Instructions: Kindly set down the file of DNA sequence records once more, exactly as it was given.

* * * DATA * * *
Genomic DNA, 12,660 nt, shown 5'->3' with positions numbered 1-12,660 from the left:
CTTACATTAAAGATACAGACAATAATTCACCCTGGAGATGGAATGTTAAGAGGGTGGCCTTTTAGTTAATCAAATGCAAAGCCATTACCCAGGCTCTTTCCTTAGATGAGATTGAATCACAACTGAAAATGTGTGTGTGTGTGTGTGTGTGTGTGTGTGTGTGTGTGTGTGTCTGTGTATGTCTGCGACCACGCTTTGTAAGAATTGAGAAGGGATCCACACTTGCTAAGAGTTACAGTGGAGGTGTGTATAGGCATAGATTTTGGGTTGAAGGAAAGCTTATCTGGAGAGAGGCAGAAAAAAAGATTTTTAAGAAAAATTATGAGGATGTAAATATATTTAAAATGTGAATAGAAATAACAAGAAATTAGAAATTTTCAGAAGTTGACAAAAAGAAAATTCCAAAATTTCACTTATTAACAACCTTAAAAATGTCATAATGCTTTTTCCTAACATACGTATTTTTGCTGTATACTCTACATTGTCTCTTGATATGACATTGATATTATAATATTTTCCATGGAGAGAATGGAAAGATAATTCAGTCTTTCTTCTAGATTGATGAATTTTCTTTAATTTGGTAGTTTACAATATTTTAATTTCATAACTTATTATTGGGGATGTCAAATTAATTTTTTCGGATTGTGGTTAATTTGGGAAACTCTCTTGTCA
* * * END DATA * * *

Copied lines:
Genomic DNA, 12,660 nt, shown 5'->3' with positions numbered 1-12,660 from the left:
CTTACATTAAAGATACAGACAATAATTCACCCTGGAGATGGAATGTTAAGAGGGTGGCCTTTTAGTTAATCAAATGCAAAGCCATTACCCAGGCTCTTTCCTTAGATGAGATTGAATCACAACTGAAAATGTGTGTGTGTGTGTGTGTGTGTGTGTGTGTGTGTGTGTGTGTCTGTGTATGTCTGCGACCACGCTTTGTAAGAATTGAGAAGGGATCCACACTTGCTAAGAGTTACAGTGGAGGTGTGTATAGGCATAGATTTTGGGTTGAAGGAAAGCTTATCTGGAGAGAGGCAGAAAAAAAGATTTTTAAGAAAAATTATGAGGATGTAAATATATTTAAAATGTGAATAGAAATAACAAGAAATTAGAAATTTTCAGAAGTTGACAAAAAGAAAATTCCAAAATTTCACTTATTAACAACCTTAAAAATGTCATAATGCTTTTTCCTAACATACGTATTTTTGCTGTATACTCTACATTGTCTCTTGATATGACATTGATATTATAATATTTTCCATGGAGAGAATGGAAAGATAATTCAGTCTTTCTTCTAGATTGATGAATTTTCTTTAATTTGGTAGTTTACAATATTTTAATTTCATAACTTATTATTGGGGATGTCAAATTAATTTTTTCGGATTGTGGTTAATTTGGGAAACTCTCTTGTCA